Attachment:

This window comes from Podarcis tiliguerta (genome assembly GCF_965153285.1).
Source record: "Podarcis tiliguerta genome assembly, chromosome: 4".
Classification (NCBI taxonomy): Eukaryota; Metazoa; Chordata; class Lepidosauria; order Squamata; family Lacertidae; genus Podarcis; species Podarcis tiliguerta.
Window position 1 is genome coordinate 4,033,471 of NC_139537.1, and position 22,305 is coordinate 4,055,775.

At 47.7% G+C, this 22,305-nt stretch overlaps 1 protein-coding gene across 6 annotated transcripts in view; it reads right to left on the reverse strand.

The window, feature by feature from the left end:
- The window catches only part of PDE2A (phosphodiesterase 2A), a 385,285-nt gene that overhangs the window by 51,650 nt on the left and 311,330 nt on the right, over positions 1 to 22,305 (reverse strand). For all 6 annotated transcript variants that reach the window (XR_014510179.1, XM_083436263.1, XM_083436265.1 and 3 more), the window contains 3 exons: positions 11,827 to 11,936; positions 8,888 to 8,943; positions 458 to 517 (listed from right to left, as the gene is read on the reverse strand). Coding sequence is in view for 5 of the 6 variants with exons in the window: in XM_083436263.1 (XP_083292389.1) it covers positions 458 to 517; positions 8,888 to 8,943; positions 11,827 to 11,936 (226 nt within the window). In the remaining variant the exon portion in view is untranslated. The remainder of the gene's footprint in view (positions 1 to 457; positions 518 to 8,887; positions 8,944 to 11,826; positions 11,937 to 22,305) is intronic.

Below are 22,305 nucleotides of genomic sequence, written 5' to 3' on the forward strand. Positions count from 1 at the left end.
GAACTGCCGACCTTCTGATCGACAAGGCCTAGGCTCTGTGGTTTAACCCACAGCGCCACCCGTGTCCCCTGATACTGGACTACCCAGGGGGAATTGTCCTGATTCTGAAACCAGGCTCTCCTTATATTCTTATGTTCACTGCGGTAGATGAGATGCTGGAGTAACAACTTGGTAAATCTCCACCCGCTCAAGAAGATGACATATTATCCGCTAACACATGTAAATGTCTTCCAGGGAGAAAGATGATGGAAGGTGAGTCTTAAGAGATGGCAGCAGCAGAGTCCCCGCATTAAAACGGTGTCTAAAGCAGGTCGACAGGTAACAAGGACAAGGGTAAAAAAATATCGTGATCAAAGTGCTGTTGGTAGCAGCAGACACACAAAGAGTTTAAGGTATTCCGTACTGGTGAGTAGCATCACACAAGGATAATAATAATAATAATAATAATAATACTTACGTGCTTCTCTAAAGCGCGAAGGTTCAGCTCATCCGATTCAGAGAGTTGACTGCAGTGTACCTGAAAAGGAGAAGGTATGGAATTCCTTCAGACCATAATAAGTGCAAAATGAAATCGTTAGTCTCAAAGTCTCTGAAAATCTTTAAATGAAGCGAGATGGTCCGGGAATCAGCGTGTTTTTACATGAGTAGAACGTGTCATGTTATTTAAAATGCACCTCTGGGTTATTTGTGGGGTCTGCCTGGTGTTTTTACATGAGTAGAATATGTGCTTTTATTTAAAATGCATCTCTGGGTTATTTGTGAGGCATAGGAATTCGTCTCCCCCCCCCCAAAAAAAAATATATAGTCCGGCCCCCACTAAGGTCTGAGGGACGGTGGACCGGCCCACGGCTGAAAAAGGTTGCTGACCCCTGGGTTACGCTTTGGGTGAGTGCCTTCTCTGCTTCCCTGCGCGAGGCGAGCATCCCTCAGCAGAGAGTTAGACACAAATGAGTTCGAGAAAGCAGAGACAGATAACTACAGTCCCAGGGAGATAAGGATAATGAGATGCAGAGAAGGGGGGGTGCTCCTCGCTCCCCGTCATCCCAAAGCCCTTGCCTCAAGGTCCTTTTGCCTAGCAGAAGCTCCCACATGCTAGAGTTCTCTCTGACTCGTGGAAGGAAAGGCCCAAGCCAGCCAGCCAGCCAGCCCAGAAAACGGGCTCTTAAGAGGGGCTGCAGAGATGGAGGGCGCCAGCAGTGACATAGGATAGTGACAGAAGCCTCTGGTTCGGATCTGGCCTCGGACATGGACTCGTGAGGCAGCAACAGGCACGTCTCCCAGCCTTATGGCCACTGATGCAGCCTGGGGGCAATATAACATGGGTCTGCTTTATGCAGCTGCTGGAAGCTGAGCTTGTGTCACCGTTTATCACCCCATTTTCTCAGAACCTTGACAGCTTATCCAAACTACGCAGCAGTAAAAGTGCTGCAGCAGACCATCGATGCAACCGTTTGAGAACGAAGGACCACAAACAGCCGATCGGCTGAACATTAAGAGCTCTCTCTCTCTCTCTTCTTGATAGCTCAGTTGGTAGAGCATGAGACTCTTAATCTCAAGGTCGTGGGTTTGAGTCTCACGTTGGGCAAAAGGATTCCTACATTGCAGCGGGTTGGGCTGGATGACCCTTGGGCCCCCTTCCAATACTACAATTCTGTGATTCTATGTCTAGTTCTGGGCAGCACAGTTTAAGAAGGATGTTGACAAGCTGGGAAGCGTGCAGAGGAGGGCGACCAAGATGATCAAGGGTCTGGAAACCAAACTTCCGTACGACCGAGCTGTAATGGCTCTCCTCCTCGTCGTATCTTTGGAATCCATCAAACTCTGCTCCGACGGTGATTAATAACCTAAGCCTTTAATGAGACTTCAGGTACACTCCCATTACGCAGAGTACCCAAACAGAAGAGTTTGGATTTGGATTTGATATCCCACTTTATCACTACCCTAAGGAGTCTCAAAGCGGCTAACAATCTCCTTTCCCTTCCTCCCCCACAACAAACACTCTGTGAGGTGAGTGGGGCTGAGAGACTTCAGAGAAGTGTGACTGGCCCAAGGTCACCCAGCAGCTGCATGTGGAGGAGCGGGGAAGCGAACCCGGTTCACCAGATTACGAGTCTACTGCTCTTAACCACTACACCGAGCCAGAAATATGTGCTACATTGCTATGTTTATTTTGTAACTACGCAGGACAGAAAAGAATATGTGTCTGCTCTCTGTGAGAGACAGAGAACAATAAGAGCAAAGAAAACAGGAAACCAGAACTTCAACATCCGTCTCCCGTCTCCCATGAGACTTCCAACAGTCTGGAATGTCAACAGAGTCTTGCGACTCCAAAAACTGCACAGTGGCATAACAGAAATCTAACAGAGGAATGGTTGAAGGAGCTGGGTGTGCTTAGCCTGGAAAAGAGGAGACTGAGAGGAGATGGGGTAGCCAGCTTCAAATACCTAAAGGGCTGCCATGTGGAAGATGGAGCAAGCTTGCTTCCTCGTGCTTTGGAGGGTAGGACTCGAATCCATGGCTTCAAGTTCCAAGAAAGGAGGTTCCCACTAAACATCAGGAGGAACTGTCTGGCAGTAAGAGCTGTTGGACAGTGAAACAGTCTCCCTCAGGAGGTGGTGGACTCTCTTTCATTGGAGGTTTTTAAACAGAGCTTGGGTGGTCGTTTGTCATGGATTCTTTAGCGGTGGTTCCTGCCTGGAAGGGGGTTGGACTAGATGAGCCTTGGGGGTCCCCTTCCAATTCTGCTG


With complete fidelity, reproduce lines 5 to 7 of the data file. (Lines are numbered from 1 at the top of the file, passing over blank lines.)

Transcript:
At 47.7% G+C, this 22,305-nt stretch overlaps 1 protein-coding gene across 6 annotated transcripts in view; it reads right to left on the reverse strand.

The window, feature by feature from the left end:
- The window catches only part of PDE2A (phosphodiesterase 2A), a 385,285-nt gene that overhangs the window by 51,650 nt on the left and 311,330 nt on the right, over positions 1 to 22,305 (reverse strand). For all 6 annotated transcript variants that reach the window (XR_014510179.1, XM_083436263.1, XM_083436265.1 and 3 more), the window contains 3 exons: positions 11,827 to 11,936; positions 8,888 to 8,943; positions 458 to 517 (listed from right to left, as the gene is read on the reverse strand). Coding sequence is in view for 5 of the 6 variants with exons in the window: in XM_083436263.1 (XP_083292389.1) it covers positions 458 to 517; positions 8,888 to 8,943; positions 11,827 to 11,936 (226 nt within the window). In the remaining variant the exon portion in view is untranslated. The remainder of the gene's footprint in view (positions 1 to 457; positions 518 to 8,887; positions 8,944 to 11,826; positions 11,937 to 22,305) is intronic.